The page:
As mentioned in my last newsletter, I'm traveling so much over the next few months, I thought I'd toss in a few #FlashbackFriday posts -- i.e. share some older, popular posts that NEW readers might not have seen before.
This week, I'm sharing a post that I
actually read recently for inspiration: "Simple Tricks to Unstick Your Plot: The Domino Effect
" (from November, 2013). It's Part 1 in a 2-part series about unsticking your plot (read part 2 here
: I have updated it slightly, so even if you've read it in the past, it might be worth checking it out again.
I tend to have a lot of false starts when I’m drafting. Or I write my characters into inescapable corners... Or I just don't know what happens next.
I mean, matter how meticulously I might screenplay
a scene or how freely I fly by the seat of my pants, I always get stuck at some point. Maybe what I’d thought should come next (and what I had written on my pretty Scrivener corkboard
) no longer feels right, or maybe I’ve just completely stalled out on new ideas.
No matter the reason for getting stuck, I do
always manage to get the story moving once again. Eventually. Sometimes it only takes a few hours, and other times it takes a few days…Or months (in the case of the Notorious Windwitch
). No matter what, it takes time for my subconscious to unknot the characters and the plot and the world.
Of course, oftentimes the subconscious needs a bit of nudging, and there are a few go-to methods that I rely on.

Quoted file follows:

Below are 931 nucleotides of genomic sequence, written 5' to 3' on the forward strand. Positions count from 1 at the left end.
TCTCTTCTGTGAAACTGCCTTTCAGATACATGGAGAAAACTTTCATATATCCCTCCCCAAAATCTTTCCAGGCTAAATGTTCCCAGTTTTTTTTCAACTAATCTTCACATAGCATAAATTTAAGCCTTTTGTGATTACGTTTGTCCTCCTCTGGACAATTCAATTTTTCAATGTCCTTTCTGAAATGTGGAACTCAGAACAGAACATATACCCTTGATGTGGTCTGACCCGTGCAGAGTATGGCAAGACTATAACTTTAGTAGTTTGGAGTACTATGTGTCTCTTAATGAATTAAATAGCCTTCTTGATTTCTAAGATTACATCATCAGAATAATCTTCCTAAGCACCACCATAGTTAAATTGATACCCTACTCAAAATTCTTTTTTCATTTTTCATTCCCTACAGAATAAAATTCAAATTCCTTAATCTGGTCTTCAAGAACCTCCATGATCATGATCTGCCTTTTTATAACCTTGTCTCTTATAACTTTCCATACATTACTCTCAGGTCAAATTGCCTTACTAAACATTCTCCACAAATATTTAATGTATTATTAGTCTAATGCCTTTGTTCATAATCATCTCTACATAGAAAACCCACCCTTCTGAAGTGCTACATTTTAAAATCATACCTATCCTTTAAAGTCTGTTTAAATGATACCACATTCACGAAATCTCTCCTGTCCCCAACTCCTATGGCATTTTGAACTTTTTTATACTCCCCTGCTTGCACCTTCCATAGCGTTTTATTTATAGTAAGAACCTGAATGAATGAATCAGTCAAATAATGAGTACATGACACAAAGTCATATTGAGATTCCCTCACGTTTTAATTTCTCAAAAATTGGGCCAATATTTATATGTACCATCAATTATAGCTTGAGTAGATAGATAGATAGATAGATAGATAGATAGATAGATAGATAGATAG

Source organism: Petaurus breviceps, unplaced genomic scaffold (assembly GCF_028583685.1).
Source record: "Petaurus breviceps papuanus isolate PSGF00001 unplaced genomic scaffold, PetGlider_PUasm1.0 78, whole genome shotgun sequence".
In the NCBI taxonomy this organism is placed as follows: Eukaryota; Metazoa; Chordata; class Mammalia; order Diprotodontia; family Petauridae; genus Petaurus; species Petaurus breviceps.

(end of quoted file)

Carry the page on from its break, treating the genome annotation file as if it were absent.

Today, I’m going to talk about the first trick I use:
Figuring out where the dominoes will fall.
You know how people line up dominoes in elaborate patterns
and then knock them over to watch them successively fall? I once heard someone compare scenes in a book to dominoes -- our inciting incident sets off the domino chain, and each scene is a direct result of the scene before.
But it’s not necessarily the plot
that follows a domino effect. Sometimes we don’t want our chain of events to be linked. Sometimes, we want things to occur that are out of our protagonist’s control.
For example, if the character has to take a chemistry test the night after she joined a witch coven…well, there’s no clear connection between those two story events.
But how our character does
on that chemistry test will be a direct result of the night before. If she’s on an emotional high from summoning magic powers she didn’t even know she had, she might traipse into that test and cavalierly fail
. Which in turn might lead her down a new path (toward studying with her cute lab partner, perhaps?).
So the dominoes don’t represent specific events so much as our protagonist’s emotional journey through the events,
and the dominoes also represent how events shape/affect the primary goal.
Each new scene will show our character reacting in some way to what happened before.
In Something Strange and Deadly
, the book opens with Eleanor going to meet her brother at the train station. But instead of Elijah showing up with a smile, a zombie with a hostage note arrives instead. When Eleanor gets that note, she’s FREAKED OUT (as she darn well should be), and so in the next few scenes, she is dealing with her FREAKOUT.
Perhaps most importantly, Eleanor's original goal of reuniting with her brother is no longer an option. She needs to adjust her goal accordingly. Yet event-wise